SYDNEY (Reuters) - Four dead authors have made a shortlist of six writers whose books are being considered for a “lost” Booker Prize that dates back 40 years.
The Booker Prize, one of the most prestigious literary awards, was originally given to a book published in the previous year. But since 1971 it has been given to the best novel of the current year, so books published in 1970 were never eligible.
To redress this, organizers of the award — now called the Man Booker Prize — drew up a list of 21 books from 1970 which an expert panel has whittled down to six.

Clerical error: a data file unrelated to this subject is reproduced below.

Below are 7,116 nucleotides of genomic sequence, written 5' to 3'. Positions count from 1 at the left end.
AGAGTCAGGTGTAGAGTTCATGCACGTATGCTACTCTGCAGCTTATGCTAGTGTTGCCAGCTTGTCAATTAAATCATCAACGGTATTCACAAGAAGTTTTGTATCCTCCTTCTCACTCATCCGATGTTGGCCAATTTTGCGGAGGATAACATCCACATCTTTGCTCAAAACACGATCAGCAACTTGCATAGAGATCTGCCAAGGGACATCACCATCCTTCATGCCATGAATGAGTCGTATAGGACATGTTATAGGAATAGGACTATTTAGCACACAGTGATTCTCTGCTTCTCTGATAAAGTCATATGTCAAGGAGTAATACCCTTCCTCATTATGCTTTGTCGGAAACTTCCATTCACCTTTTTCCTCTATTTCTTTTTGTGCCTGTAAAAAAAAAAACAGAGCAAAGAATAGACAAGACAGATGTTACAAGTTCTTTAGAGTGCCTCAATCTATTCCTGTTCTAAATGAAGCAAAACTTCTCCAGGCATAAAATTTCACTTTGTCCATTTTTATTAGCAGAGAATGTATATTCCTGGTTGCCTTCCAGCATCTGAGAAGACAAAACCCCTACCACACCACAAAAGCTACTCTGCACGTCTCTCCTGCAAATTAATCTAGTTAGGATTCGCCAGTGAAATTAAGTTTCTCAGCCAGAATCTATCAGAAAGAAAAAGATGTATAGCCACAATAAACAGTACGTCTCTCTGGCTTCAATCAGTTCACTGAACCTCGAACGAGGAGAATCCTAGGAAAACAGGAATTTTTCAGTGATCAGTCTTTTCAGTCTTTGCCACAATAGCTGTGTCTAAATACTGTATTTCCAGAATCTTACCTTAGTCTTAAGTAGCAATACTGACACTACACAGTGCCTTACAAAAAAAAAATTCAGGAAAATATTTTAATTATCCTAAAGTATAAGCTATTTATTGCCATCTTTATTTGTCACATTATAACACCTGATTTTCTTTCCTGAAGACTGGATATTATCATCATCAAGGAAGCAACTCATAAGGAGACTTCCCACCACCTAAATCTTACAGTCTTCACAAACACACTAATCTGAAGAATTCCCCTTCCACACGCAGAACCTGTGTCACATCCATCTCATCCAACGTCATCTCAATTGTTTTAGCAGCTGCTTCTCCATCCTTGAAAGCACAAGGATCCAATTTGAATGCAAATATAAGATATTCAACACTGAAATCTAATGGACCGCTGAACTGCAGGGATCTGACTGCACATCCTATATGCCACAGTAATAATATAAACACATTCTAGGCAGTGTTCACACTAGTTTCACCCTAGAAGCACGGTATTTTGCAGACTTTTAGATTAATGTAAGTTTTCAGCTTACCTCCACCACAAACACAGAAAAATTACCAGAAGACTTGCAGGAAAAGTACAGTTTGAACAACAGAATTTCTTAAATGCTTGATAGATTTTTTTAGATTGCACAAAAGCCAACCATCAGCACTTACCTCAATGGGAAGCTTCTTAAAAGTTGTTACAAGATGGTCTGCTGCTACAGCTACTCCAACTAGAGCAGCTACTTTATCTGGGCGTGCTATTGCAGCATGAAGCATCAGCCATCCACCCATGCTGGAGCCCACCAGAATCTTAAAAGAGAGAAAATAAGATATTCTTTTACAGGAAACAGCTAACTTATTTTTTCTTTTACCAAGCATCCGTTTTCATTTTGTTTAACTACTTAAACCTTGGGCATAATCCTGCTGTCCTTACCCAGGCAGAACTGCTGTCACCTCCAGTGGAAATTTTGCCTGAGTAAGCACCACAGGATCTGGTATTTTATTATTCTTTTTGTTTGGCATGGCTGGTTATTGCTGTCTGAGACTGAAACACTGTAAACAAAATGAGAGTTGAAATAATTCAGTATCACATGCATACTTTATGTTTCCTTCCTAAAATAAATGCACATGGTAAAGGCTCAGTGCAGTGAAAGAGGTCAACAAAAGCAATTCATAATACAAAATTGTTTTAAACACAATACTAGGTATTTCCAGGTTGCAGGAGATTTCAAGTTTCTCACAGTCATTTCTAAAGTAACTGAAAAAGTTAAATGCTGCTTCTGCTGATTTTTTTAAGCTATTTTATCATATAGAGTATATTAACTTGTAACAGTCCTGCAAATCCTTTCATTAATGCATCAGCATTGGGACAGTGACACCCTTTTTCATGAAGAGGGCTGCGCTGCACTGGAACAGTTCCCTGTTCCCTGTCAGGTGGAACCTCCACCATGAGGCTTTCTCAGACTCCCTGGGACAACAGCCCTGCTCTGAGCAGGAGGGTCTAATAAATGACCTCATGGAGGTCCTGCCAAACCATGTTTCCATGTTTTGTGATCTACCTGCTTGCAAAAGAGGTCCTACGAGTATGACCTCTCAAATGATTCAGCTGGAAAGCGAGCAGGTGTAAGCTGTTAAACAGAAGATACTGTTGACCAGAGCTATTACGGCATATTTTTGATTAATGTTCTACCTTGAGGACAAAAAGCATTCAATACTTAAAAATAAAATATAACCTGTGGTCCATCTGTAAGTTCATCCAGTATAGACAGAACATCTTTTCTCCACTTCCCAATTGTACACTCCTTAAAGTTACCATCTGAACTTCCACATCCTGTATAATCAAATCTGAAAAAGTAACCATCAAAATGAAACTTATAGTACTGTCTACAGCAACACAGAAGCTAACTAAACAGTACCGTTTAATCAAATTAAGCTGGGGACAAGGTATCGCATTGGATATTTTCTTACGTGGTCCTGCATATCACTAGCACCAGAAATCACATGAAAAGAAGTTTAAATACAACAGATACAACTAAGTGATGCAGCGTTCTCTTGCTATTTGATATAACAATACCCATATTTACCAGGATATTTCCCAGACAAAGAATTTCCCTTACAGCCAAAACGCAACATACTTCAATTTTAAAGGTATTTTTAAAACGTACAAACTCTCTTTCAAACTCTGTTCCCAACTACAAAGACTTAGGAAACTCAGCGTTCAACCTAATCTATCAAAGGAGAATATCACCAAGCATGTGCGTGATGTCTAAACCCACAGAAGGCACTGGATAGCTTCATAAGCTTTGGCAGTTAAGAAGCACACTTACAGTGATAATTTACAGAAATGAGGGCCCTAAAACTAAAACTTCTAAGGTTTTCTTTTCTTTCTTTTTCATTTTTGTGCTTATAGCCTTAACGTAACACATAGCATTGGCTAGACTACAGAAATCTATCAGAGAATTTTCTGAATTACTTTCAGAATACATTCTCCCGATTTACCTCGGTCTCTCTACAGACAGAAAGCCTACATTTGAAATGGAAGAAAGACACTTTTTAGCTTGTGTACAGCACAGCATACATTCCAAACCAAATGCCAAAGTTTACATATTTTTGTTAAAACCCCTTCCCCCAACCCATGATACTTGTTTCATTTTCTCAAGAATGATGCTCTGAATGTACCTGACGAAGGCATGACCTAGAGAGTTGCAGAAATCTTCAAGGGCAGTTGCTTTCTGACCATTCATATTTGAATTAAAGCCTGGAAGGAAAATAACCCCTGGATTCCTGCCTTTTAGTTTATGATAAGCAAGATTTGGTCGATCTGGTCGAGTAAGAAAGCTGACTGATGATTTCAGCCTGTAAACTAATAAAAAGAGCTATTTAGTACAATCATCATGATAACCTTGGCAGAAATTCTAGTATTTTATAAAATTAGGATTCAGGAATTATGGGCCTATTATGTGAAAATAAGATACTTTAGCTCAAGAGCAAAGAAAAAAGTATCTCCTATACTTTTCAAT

The public will decide the winner by voting on the Man Booker Prize website, with the winner to be announced on May 19.
The Lost Booker Prize was devised by Peter Strauss, the honorary archivist to The Booker Prize Foundation, who realized that no books from 1970 had been considered for the coveted award.
The shortlist is:
Nina Bawden - The Birds on the Trees
J. G. Farrell- Troubles
Shirley Hazzard - The Bay of Noon
Mary Renault - Fire From Heaven
Muriel Spark - The Driver’s Seat
Patrick White - The Vivisector
Three of these authors have previously had success with the Booker Prize. Farrell’s “The Siege of Krishnapur” won in 1973, Spark was shortlisted for “The Public Image” in 1969 and “Loitering with Intent” in 1981, and Bawden shortlisted in 1987 for “Circles of Deceit.”
The award could come too late for four authors on the list. Farrell died in 1979, Renault died in 1983, Spark died in 2006 and White died in 1990.
Reporting by Belinda Goldsmith, Editing by Miral Fahmy